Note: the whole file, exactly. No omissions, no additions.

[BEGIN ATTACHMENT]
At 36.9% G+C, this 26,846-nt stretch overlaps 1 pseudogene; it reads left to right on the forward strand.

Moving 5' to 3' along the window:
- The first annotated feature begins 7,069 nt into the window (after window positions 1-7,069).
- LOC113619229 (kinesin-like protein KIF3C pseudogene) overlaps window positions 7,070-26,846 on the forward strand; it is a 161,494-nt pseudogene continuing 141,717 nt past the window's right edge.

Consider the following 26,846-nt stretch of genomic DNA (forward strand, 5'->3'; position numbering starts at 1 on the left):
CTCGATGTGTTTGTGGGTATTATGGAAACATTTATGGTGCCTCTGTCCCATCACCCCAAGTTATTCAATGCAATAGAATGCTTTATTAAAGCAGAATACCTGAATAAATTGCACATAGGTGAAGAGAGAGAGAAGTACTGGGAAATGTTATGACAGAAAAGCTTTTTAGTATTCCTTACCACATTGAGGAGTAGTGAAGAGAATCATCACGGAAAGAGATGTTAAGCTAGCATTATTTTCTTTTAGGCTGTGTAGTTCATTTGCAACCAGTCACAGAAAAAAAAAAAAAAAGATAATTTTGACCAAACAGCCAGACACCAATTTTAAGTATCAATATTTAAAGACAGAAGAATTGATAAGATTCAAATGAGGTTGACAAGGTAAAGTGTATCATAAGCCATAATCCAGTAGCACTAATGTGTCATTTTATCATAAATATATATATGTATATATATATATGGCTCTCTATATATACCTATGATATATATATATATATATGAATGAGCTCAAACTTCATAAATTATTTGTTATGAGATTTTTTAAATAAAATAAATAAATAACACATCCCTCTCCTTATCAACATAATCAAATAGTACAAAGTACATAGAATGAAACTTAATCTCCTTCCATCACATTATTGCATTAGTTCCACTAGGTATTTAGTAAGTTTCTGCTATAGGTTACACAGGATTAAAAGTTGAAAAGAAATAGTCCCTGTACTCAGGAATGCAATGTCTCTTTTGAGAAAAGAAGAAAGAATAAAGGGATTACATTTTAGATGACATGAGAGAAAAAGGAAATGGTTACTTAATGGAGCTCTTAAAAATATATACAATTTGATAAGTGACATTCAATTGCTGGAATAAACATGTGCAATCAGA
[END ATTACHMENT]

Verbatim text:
At 36.9% G+C, this 26,846-nt stretch overlaps 1 pseudogene; it reads left to right on the forward strand.

Moving 5' to 3' along the window:
- The first annotated feature begins 7,069 nt into the window (after window positions 1-7,069).
- LOC113619229 (kinesin-like protein KIF3C pseudogene) overlaps window positions 7,070-26,846 on the forward strand; it is a 161,494-nt pseudogene continuing 141,717 nt past the window's right edge.

Consider the following 26,846-nt stretch of genomic DNA (forward strand, 5'->3'; position numbering starts at 1 on the left):
CTCGATGTGTTTGTGGGTATTATGGAAACATTTATGGTGCCTCTGTCCCATCACCCCAAGTTATTCAATGCAATAGAATGCTTTATTAAAGCAGAATACCTGAATAAATTGCACATAGGTGAAGAGAGAGAGAAGTACTGGGAAATGTTATGACAGAAAAGCTTTTTAGTATTCCTTACCACATTGAGGAGTAGTGAAGAGAATCATCACGGAAAGAGATGTTAAGCTAGCATTATTTTCTTTTAGGCTGTGTAGTTCATTTGCAACCAGTCACAGAAAAAAAAAAAAAAAGATAATTTTGACCAAACAGCCAGACACCAATTTTAAGTATCAATATTTAAAGACAGAAGAATTGATAAGATTCAAATGAGGTTGACAAGGTAAAGTGTATCATAAGCCATAATCCAGTAGCACTAATGTGTCATTTTATCATAAATATATATATGTATATATATATATGGCTCTCTATATATACCTATGATATATATATATATATATGAATGAGCTCAAACTTCATAAATTATTTGTTATGAGATTTTTTAAATAAAATAAATAAATAACACATCCCTCTCCTTATCAACATAATCAAATAGTACAAAGTACATAGAATGAAACTTAATCTCCTTCCATCACATTATTGCATTAGTTCCACTAGGTATTTAGTAAGTTTCTGCTATAGGTTACACAGGATTAAAAGTTGAAAAGAAATAGTCCCTGTACTCAGGAATGCAATGTCTCTTTTGAGAAAAGAAGAAAGAATAAAGGGATTACATTTTAGATGACATGAGAGAAAAAGGAAATGGTTACTTAATGGAGCTCTTAAAAATATATACAATTTGATAAGTGACATTCAATTGCTGGAATAAACATGTGCAATCAGA